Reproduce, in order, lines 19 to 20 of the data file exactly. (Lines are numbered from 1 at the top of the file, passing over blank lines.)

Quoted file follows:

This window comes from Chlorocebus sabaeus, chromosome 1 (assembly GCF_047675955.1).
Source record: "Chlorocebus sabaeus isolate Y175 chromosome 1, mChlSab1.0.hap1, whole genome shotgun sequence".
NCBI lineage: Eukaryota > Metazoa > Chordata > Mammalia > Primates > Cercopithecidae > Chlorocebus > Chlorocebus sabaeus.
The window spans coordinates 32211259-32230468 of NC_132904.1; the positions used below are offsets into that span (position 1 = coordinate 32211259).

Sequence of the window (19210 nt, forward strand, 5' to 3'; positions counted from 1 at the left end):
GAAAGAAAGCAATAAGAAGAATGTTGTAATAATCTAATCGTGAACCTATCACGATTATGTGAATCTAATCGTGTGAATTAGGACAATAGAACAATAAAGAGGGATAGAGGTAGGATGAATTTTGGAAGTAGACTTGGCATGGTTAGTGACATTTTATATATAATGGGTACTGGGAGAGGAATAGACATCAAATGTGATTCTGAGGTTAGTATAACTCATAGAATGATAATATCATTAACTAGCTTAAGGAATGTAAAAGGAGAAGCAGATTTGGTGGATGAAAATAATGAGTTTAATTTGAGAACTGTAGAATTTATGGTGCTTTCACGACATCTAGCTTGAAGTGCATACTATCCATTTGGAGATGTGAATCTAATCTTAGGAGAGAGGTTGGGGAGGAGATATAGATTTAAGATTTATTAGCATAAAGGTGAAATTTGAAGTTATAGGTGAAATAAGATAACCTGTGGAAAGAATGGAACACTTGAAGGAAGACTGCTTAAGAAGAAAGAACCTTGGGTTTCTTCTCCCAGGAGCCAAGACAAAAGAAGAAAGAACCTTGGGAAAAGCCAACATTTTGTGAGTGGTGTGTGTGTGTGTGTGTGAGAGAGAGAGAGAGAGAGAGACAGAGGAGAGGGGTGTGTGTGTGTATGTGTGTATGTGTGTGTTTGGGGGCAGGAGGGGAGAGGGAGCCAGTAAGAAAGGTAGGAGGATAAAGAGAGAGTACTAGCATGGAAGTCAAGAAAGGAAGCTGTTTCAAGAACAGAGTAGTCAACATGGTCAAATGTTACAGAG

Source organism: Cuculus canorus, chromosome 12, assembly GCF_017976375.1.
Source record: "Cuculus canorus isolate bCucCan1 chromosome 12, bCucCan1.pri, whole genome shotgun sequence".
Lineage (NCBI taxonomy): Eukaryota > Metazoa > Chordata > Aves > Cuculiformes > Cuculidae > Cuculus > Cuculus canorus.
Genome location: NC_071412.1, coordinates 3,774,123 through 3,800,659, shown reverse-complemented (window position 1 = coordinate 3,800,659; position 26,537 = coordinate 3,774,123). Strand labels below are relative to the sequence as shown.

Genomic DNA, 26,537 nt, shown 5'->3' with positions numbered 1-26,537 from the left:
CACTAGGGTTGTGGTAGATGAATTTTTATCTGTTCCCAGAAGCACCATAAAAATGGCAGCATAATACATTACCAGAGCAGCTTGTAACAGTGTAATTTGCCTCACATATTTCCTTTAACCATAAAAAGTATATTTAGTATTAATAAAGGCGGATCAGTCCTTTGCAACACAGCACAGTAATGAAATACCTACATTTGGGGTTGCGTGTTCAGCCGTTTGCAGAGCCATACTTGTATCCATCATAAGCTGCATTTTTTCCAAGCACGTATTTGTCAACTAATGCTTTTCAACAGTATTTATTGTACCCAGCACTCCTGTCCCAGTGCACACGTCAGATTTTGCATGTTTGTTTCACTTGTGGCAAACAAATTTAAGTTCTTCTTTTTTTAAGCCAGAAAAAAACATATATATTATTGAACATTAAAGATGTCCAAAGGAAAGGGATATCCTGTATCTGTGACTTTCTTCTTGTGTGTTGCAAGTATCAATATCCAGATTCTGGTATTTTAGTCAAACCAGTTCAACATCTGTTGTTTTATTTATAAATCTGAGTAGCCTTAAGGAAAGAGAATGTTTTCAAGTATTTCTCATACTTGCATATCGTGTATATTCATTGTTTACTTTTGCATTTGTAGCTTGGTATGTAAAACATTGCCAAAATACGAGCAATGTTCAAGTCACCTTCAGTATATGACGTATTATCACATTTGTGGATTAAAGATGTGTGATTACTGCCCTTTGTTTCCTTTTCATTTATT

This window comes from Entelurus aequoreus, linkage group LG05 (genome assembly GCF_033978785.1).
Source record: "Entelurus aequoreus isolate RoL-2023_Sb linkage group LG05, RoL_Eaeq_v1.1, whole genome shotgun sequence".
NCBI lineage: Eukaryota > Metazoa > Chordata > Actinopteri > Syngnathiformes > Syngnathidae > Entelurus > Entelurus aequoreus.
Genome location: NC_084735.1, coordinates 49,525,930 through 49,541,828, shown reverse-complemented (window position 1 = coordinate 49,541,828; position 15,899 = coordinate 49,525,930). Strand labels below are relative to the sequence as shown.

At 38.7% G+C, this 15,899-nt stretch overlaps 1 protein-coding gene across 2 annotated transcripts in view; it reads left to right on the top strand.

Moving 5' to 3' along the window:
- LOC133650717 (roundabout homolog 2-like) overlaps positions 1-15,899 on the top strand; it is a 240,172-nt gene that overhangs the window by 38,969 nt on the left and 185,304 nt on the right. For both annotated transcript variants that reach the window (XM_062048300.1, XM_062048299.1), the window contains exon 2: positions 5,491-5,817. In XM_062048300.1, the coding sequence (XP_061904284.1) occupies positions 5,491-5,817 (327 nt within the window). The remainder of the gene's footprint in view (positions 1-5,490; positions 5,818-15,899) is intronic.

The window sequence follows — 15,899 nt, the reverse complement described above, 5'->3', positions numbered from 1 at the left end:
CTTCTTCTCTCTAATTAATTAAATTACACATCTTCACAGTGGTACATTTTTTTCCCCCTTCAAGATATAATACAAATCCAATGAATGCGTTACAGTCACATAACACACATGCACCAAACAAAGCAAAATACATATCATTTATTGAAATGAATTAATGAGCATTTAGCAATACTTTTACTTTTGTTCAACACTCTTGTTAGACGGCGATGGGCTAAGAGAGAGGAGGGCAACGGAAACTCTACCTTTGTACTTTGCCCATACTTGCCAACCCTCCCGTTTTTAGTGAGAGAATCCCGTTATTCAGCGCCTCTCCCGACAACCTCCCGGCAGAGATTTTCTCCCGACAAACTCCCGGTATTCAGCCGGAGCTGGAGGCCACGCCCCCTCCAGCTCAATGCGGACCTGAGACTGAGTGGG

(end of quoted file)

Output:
- LOC133650717 (roundabout homolog 2-like) overlaps positions 1-15,899 on the top strand; it is a 240,172-nt gene that overhangs the window by 38,969 nt on the left and 185,304 nt on the right. For both annotated transcript variants that reach the window (XM_062048300.1, XM_062048299.1), the window contains exon 2: positions 5,491-5,817. In XM_062048300.1, the coding sequence (XP_061904284.1) occupies positions 5,491-5,817 (327 nt within the window). The remainder of the gene's footprint in view (positions 1-5,490; positions 5,818-15,899) is intronic.

The window sequence follows — 15,899 nt, the reverse complement described above, 5'->3', positions numbered from 1 at the left end: